How to protect IP communications from telecom fraud
|William King in Mobile Guidelines Thursday, December 28, 2017|
Business can avoid falling victim to fraud by partnering with their IP communications carriers to better understand what telecom fraud looks like and how it can be prevented.
According to the Federal Trade Commission, telecom fraud continues to account for more and more consumer complaints each year. A single telecom fraud event can cost a company up to $3,000 to $50,000, having lasting detrimental effects to the company's customer relationships and ultimately its corporate reputation.
Fraudsters will often time attacks to occur during off-hours when employees are not in the office. This allows the fraudulent calls to go on for hours, running-up a hefty bill until the activity is detected and stopped. Scammers will often reroute calls from the company to numbers around the world, increasing costs by tacking on international fees.
Business can avoid falling victim to fraud by partnering with their IP communications carriers to better understand what telecom fraud looks like and how it can be prevented. Companies should consider the best practices below to help ensure enterprise networks and services stay protected.
1.) Spot fraud to avoid it
A main way to avoid fraud is to know how to identify it. Four commonly reported types of fraud include:
- Premium route fraud: which routes calls at premium rates, often to international destinations;
- Identity fraud: where hackers impersonate an individual or business, misattributing calls from their account. This fraud is also called caller ID spoofing and often includes voicemail hacking;
- Inbound toll-free fraud: which places a call and then plays unrecognizable audio on the line, forcing the call recipient to stay on the line longer (extending the call and costs) all while the call recipient ties to understand the situation;
- Black/grey routes: where fraudsters steal and resell SIP trunking accounts to provide inexpensive calls to specific countries or destinations.
2.) Set and define calling parameters
This includes setting a maximum default rate for outbound calls, and creating call limits in a destination whitelist. By setting a maximum outbound rate, the business has total control to block any calls that try to connect to a destination outside of the approved parameters. These parameters may differ for every company, and can be altered as calling needs and traffic patterns change. The destination whitelist acts as an exception to the rule-book, explicitly defining the destinations that can be called, regardless of predefined outbound rates. Defining countries on this list will set security parameters that prevent charges from accruing if there is a breach or the network is hacked.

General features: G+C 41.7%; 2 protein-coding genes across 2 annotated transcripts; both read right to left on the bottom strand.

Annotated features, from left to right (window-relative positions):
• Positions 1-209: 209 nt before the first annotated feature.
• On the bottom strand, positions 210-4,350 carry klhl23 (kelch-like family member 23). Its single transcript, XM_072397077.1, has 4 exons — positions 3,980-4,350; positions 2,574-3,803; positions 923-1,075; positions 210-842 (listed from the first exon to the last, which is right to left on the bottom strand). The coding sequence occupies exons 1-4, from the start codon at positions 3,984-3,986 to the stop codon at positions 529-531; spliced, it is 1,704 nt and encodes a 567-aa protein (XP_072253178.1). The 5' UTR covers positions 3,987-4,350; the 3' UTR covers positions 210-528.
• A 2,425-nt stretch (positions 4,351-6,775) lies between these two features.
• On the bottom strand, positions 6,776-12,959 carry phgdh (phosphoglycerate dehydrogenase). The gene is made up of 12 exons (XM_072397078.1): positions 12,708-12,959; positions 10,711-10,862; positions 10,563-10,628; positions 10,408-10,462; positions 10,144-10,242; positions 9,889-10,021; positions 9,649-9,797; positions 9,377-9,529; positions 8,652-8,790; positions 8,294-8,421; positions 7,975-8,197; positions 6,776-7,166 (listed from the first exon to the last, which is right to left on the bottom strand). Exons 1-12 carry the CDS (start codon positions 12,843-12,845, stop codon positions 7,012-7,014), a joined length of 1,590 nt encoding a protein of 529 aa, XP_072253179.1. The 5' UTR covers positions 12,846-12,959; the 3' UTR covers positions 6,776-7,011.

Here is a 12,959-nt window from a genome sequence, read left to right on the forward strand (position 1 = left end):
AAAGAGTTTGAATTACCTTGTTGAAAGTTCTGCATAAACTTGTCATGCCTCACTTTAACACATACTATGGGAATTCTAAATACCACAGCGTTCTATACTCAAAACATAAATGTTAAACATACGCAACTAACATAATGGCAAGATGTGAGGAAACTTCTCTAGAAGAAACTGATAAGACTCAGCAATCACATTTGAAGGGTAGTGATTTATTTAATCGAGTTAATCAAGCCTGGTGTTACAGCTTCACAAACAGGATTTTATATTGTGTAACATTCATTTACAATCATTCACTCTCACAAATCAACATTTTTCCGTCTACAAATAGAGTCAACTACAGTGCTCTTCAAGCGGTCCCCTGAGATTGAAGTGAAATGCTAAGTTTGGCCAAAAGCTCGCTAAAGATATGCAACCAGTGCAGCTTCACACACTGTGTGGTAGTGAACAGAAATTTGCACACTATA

In order to see successful results with both of these tools, it is important to assess the normal traffic that the account serves. This will define the rate cap and whitelist parameters that will best suit the company's requirements. The more selective companies are with setting their rates and parameters, the more effective they will be in preventing fraud attacks.
3.) Enable IP-based authentication for outbound calls
If a company's phone system has a static IP address, consider setting up verification filters for outbound calls as a way to further secure the account. This will restrict access to telephony resources from internal IP address, allowing only people within the authorized network to place calls or send messages.
If the network requires multiple mobile users logging on from dynamic IP addresses, consider creating a blacklist of IP addresses that have been identified as potential hackers. This can be done by utilizing a third party tool that will help monitor log files and automatically block IP addresses that are unfamiliar or have failed a certain number of password attempts. These efforts will help to create dynamic fraud protections for the network and account.
4.) Conduct security audits
If a business operates one or more PBX systems on public IP addresses, it is recommended that the company conduct an annual security audit of the system to ensure that fraud controls are still aligned with traffic patterns, reflects the company's risks and will not result in service interruptions. Annual audits will also protect the account from fraudsters roaming the web looking for susceptible targets.
Business can never place too much emphasis on fraud protection. Security is only as good as its weakest link; therefore, communications are only as safe as the cloud-based service provider can provide. If carriers are struggling to satisfy the requirements listed above, enterprises should consider reassessing providers to safeguard their customers and business. Having this proactive approach will keep the company a step ahead of fraudsters and potential threats.
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